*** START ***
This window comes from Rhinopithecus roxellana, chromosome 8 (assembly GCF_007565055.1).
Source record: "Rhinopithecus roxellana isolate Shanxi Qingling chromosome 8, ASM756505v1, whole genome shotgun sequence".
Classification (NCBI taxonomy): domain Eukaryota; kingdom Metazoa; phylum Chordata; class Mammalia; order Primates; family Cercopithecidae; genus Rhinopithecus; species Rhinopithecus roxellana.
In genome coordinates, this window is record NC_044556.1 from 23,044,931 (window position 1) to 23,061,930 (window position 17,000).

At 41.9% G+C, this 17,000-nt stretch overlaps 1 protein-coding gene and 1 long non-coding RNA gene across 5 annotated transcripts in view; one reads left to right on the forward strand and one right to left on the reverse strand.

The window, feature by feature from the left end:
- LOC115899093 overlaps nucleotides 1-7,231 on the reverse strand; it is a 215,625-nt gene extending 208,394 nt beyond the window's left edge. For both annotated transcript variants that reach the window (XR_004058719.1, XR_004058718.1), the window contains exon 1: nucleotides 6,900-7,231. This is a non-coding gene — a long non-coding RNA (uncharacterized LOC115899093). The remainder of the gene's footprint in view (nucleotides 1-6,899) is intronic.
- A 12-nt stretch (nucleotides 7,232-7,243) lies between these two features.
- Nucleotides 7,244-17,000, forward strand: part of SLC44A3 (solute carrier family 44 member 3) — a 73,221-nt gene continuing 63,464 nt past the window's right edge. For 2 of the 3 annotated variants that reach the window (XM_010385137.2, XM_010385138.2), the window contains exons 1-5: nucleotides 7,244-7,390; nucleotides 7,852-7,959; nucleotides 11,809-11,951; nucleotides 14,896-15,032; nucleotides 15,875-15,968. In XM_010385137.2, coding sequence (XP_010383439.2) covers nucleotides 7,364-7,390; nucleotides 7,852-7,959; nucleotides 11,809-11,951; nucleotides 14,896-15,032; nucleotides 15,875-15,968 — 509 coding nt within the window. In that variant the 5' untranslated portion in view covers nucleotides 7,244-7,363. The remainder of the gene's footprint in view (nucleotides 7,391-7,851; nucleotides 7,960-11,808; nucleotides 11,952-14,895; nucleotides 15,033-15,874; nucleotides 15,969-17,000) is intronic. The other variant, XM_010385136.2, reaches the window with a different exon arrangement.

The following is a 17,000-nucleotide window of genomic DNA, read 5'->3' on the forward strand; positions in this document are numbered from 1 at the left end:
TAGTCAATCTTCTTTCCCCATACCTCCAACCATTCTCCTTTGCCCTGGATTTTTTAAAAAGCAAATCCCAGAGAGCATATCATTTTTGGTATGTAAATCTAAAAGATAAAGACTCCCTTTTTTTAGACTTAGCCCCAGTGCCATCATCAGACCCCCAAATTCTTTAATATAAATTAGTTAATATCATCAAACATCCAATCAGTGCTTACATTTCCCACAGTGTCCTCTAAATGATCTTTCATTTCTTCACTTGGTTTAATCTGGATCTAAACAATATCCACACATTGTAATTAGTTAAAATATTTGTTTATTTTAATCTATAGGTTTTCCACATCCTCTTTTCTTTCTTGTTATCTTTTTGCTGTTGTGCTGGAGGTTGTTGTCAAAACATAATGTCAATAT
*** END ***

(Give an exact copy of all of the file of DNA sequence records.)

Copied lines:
This window comes from Rhinopithecus roxellana, chromosome 8 (assembly GCF_007565055.1).
Source record: "Rhinopithecus roxellana isolate Shanxi Qingling chromosome 8, ASM756505v1, whole genome shotgun sequence".
Classification (NCBI taxonomy): domain Eukaryota; kingdom Metazoa; phylum Chordata; class Mammalia; order Primates; family Cercopithecidae; genus Rhinopithecus; species Rhinopithecus roxellana.
In genome coordinates, this window is record NC_044556.1 from 23,044,931 (window position 1) to 23,061,930 (window position 17,000).

At 41.9% G+C, this 17,000-nt stretch overlaps 1 protein-coding gene and 1 long non-coding RNA gene across 5 annotated transcripts in view; one reads left to right on the forward strand and one right to left on the reverse strand.

The window, feature by feature from the left end:
- LOC115899093 overlaps nucleotides 1-7,231 on the reverse strand; it is a 215,625-nt gene extending 208,394 nt beyond the window's left edge. For both annotated transcript variants that reach the window (XR_004058719.1, XR_004058718.1), the window contains exon 1: nucleotides 6,900-7,231. This is a non-coding gene — a long non-coding RNA (uncharacterized LOC115899093). The remainder of the gene's footprint in view (nucleotides 1-6,899) is intronic.
- A 12-nt stretch (nucleotides 7,232-7,243) lies between these two features.
- Nucleotides 7,244-17,000, forward strand: part of SLC44A3 (solute carrier family 44 member 3) — a 73,221-nt gene continuing 63,464 nt past the window's right edge. For 2 of the 3 annotated variants that reach the window (XM_010385137.2, XM_010385138.2), the window contains exons 1-5: nucleotides 7,244-7,390; nucleotides 7,852-7,959; nucleotides 11,809-11,951; nucleotides 14,896-15,032; nucleotides 15,875-15,968. In XM_010385137.2, coding sequence (XP_010383439.2) covers nucleotides 7,364-7,390; nucleotides 7,852-7,959; nucleotides 11,809-11,951; nucleotides 14,896-15,032; nucleotides 15,875-15,968 — 509 coding nt within the window. In that variant the 5' untranslated portion in view covers nucleotides 7,244-7,363. The remainder of the gene's footprint in view (nucleotides 7,391-7,851; nucleotides 7,960-11,808; nucleotides 11,952-14,895; nucleotides 15,033-15,874; nucleotides 15,969-17,000) is intronic. The other variant, XM_010385136.2, reaches the window with a different exon arrangement.

The following is a 17,000-nucleotide window of genomic DNA, read 5'->3' on the forward strand; positions in this document are numbered from 1 at the left end:
TAGTCAATCTTCTTTCCCCATACCTCCAACCATTCTCCTTTGCCCTGGATTTTTTAAAAAGCAAATCCCAGAGAGCATATCATTTTTGGTATGTAAATCTAAAAGATAAAGACTCCCTTTTTTTAGACTTAGCCCCAGTGCCATCATCAGACCCCCAAATTCTTTAATATAAATTAGTTAATATCATCAAACATCCAATCAGTGCTTACATTTCCCACAGTGTCCTCTAAATGATCTTTCATTTCTTCACTTGGTTTAATCTGGATCTAAACAATATCCACACATTGTAATTAGTTAAAATATTTGTTTATTTTAATCTATAGGTTTTCCACATCCTCTTTTCTTTCTTGTTATCTTTTTGCTGTTGTGCTGGAGGTTGTTGTCAAAACATAATGTCAATAT